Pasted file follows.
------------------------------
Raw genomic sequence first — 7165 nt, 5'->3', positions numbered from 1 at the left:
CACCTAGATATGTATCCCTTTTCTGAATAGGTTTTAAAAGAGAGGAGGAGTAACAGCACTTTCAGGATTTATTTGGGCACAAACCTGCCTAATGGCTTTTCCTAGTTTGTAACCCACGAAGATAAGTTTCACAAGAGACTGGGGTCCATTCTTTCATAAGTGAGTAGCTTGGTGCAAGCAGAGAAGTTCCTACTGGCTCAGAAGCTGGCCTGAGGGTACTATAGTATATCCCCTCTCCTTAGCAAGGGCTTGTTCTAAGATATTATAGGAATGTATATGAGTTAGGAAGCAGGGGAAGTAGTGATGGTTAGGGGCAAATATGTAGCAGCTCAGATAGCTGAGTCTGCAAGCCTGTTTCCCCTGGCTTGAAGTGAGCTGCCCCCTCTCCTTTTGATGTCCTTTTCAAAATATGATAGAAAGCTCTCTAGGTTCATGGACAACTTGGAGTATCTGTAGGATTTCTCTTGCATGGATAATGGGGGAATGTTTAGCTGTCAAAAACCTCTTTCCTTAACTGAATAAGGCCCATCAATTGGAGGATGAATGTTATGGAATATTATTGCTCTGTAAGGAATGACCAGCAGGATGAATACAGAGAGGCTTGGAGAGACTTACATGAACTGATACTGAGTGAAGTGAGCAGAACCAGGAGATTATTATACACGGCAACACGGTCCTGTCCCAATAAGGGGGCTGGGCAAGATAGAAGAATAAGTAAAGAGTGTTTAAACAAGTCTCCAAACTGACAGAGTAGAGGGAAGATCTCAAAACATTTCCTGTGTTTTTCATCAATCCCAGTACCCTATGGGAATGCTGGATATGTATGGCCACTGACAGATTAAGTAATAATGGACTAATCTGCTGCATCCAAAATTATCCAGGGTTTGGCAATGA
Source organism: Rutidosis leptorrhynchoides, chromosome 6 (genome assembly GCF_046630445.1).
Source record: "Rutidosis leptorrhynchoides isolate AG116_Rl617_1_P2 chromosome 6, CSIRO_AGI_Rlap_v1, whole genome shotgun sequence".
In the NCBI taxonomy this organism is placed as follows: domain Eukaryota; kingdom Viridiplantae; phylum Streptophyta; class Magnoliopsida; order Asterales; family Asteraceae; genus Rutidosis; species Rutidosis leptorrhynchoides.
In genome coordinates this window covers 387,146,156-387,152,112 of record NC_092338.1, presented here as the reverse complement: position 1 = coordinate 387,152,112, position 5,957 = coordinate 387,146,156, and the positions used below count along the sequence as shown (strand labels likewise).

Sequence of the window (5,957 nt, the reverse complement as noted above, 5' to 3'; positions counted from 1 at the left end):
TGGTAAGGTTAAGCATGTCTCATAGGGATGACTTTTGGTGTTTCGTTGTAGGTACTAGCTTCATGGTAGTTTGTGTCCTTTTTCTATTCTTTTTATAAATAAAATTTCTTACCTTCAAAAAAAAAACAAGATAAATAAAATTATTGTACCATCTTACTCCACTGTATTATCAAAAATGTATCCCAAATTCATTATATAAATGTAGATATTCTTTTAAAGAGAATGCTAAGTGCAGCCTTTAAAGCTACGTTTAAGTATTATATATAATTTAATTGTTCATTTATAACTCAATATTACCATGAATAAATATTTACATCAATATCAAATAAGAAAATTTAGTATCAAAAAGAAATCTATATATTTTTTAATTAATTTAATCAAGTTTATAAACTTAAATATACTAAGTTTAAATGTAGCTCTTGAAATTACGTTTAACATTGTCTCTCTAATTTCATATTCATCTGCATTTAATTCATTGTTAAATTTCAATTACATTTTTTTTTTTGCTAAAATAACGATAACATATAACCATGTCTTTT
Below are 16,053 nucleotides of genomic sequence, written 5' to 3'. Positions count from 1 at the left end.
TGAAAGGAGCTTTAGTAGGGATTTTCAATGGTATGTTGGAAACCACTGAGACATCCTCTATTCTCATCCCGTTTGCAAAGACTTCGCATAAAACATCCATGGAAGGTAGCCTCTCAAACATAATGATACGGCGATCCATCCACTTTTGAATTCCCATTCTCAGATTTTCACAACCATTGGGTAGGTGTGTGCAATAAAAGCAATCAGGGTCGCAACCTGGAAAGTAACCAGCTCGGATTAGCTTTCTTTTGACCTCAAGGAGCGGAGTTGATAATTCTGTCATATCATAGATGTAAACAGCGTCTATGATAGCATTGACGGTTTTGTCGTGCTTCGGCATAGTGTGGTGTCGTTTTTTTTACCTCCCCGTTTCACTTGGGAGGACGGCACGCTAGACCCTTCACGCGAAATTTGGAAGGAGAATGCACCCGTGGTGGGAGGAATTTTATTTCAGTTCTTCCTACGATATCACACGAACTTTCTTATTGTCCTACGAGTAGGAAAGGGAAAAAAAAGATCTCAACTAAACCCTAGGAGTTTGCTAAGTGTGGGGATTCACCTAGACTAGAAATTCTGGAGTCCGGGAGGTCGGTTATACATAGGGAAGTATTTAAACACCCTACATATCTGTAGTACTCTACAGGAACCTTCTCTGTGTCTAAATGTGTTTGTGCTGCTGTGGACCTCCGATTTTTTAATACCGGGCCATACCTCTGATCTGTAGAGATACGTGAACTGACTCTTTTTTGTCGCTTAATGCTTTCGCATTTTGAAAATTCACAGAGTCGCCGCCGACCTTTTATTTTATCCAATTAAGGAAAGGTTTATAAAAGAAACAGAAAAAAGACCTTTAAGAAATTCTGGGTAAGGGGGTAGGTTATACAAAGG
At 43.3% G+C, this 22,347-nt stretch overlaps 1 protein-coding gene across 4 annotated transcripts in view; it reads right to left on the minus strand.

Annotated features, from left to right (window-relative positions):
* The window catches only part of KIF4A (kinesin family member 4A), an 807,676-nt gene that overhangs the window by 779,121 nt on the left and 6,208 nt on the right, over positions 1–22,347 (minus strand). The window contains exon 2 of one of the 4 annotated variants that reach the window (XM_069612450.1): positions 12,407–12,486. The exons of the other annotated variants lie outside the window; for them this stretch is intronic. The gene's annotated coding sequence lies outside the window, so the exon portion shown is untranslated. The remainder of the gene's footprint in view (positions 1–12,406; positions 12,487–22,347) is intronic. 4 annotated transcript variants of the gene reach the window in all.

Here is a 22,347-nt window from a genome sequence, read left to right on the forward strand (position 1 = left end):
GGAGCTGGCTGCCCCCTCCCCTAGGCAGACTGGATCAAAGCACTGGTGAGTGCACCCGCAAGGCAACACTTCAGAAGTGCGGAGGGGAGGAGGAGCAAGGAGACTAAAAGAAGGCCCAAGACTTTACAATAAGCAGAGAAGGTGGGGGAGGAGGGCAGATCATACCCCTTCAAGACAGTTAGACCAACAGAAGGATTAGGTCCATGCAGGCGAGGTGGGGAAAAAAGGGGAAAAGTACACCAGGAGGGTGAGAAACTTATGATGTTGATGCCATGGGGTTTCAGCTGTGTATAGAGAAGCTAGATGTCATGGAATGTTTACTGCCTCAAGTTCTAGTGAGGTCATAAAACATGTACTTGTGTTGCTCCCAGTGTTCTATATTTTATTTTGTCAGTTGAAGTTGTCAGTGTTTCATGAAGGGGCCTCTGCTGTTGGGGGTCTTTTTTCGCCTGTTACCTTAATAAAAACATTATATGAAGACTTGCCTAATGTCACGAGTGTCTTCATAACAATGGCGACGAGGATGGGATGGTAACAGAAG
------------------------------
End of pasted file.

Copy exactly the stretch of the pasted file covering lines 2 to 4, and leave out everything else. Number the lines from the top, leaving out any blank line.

CACCTAGATATGTATCCCTTTTCTGAATAGGTTTTAAAAGAGAGGAGGAGTAACAGCACTTTCAGGATTTATTTGGGCACAAACCTGCCTAATGGCTTTTCCTAGTTTGTAACCCACGAAGATAAGTTTCACAAGAGACTGGGGTCCATTCTTTCATAAGTGAGTAGCTTGGTGCAAGCAGAGAAGTTCCTACTGGCTCAGAAGCTGGCCTGAGGGTACTATAGTATATCCCCTCTCCTTAGCAAGGGCTTGTTCTAAGATATTATAGGAATGTATATGAGTTAGGAAGCAGGGGAAGTAGTGATGGTTAGGGGCAAATATGTAGCAGCTCAGATAGCTGAGTCTGCAAGCCTGTTTCCCCTGGCTTGAAGTGAGCTGCCCCCTCTCCTTTTGATGTCCTTTTCAAAATATGATAGAAAGCTCTCTAGGTTCATGGACAACTTGGAGTATCTGTAGGATTTCTCTTGCATGGATAATGGGGGAATGTTTAGCTGTCAAAAACCTCTTTCCTTAACTGAATAAGGCCCATCAATTGGAGGATGAATGTTATGGAATATTATTGCTCTGTAAGGAATGACCAGCAGGATGAATACAGAGAGGCTTGGAGAGACTTACATGAACTGATACTGAGTGAAGTGAGCAGAACCAGGAGATTATTATACACGGCAACACGGTCCTGTCCCAATAAGGGGGCTGGGCAAGATAGAAGAATAAGTAAAGAGTGTTTAAACAAGTCTCCAAACTGACAGAGTAGAGGGAAGATCTCAAAACATTTCCTGTGTTTTTCATCAATCCCAGTACCCTATGGGAATGCTGGATATGTATGGCCACTGACAGATTAAGTAATAATGGACTAATCTGCTGCATCCAAAATTATCCAGGGTTTGGCAATGA
Source organism: Rutidosis leptorrhynchoides, chromosome 6 (genome assembly GCF_046630445.1).
Source record: "Rutidosis leptorrhynchoides isolate AG116_Rl617_1_P2 chromosome 6, CSIRO_AGI_Rlap_v1, whole genome shotgun sequence".